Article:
It would be very interesting to take a closer look at Cuba while analyzing the impact of internal and external changes on the fate of a country. The situation in the so-called Island of Liberty has remained mostly unchanged for decades. It is worthy of notice that countries which always opposed Castro’s regime, those which are far more powerful than Cuba – they seem to have learned to accept the consistency of Havana politics. For instance, last week the European Union was reported to be mulling over the lifting of sanctions imposed on Cuba a long time ago.
The news about Fidel Castro’s grave illness made headlines all over the world about a year ago. The international community was quick to speculate on what changes might happen to Cuba after the potential demise of the Cuban leader. However, no political earthquake has taken place in Cuba so far. Moreover, Castro is reported to be on the way to total recovery. In a series of his editorials published by the Cuban central daily Granma, Castro admitted that he had hovered between life and death in the last several months. According to estimates made public by Bolivian President Morales, Castro’s big friend, the Cuban leader has undergone surgery for about ten times. These days even the Western journalists believe that Castro’s health was improving. In the light of recent news, it is highly unlikely that any radical political changes will occur in Cuba in the near future. On the contrary, the status of Cuba at the international scene became stronger. The recently formed UN Human Rights Council decided last week to delete Cuba from the list of countries whose human rights records should be closely watched by the international community.
The UN Human Rights Council was created to substitute for the UN Commission on Human Rights. It is ostensibly designed to take a tougher stand on human rights abuses committed by UN member states. Predictably enough, the United States was particularly enraged by the decision made by Human Rights Council with regard to Cuba. Congresswoman (Rep.) from Florida Ileana Ros-Letinen threatened to propose a bill which would prevent the United States from funding the Human Rights Council. Meanwhile, the EU started to gauge the possibility of reestablishing diplomatic relations with Cuba. Spain will in all probability to mediate a dialogue between Brussels and Havana. However, some brand-new member states of the EU are obviously opposed to the plan. They could not but make a fuss over the issue. The leaders of Czech Republic rule out even the slightest prospect of improving relations between the West and a communist state. They seem to be doing their utmost trying to emphasize the importance of democracy and human rights for the benefit of their Western neighbors. No doubt about it, the decisive congresswoman from Miami should admire this sort of adherence to one’s principles…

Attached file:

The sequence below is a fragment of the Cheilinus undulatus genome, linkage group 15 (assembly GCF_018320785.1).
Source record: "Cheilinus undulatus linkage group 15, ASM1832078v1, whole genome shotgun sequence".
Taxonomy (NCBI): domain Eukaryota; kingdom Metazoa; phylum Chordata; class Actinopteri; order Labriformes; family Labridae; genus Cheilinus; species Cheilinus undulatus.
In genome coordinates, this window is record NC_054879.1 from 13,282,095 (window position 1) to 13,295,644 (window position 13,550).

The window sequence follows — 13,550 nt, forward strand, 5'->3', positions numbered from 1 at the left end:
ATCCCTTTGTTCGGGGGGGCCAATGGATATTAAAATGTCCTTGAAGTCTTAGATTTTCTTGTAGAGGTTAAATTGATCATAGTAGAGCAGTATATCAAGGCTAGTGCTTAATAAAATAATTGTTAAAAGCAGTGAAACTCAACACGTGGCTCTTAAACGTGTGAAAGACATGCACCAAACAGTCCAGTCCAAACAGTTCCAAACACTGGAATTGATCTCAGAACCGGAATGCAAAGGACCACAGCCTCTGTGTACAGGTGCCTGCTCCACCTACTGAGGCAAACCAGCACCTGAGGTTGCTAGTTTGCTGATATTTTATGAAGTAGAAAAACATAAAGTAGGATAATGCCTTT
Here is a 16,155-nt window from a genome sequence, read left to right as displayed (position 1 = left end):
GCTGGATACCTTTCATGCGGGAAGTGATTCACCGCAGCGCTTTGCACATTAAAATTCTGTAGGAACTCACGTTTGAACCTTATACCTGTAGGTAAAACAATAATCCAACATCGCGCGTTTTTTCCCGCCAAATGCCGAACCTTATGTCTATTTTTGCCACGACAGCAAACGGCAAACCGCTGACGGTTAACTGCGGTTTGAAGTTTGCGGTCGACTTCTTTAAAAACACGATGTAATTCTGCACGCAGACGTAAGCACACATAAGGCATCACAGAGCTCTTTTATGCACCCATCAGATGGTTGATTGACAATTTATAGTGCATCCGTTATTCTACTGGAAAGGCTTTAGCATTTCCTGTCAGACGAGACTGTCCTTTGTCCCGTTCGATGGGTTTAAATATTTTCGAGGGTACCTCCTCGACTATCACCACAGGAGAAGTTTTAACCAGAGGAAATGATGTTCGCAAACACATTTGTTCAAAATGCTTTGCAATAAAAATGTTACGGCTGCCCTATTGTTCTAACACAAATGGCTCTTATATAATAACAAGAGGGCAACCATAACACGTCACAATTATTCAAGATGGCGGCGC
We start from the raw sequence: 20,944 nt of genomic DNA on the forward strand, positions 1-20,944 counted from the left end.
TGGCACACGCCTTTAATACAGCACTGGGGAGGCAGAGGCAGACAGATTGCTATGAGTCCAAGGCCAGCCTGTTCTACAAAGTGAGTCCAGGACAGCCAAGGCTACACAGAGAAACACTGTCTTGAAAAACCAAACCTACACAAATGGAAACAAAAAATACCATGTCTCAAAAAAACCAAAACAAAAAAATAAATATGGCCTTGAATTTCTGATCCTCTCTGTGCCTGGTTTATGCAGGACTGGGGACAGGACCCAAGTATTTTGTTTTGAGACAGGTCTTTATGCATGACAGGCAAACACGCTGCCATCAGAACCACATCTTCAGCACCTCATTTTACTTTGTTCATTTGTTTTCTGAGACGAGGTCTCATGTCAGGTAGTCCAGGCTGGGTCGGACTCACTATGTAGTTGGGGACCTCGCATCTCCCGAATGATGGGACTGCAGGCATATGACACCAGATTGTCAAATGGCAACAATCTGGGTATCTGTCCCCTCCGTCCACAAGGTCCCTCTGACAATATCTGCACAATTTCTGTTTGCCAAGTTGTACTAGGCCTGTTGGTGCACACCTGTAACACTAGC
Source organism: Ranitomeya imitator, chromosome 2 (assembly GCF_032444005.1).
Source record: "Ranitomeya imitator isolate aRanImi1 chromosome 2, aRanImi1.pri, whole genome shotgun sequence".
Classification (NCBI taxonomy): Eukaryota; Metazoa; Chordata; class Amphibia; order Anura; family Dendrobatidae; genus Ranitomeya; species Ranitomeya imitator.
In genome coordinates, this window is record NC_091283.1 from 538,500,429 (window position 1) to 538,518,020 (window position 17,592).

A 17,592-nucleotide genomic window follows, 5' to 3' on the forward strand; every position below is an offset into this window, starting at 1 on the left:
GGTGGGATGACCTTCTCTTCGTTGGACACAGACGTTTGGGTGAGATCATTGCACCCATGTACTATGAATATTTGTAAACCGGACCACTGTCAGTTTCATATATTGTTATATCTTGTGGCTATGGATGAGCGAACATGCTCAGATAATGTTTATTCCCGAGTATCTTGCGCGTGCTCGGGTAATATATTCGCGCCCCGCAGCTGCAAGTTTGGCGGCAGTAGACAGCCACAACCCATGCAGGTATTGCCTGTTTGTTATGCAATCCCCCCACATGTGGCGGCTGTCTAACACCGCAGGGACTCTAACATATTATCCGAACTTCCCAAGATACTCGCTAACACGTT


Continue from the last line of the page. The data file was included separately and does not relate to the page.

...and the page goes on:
In his turn, a convalescent Castro stays focused on the importance of an ideological polemic against his northern archenemy. The Cuban leader recently called for strengthening the nation’s defensive capability by any means possible including development of newest weaponry. It is understood that Cuba, a Latin American island state, can hardly compete against U.S. or Russia in terms of defense industry. On the other hand, the Cubans are hard to beat when it comes to patriotism and determination.
Everything comes to an end sooner or later. Wilma Espin, the wife of Castro’s younger brother Raul, passed away last week. Raul is currently serving as acting president. Fidel Castro is 80 years old. Someday he will be gone too. Even when Cuba’s fist president is no more, freedom of their country will be a top priority for the majority of Cubans, those who got used to paying little attention to hardships, those who are proud of their independence.
Translated by Guerman Grachev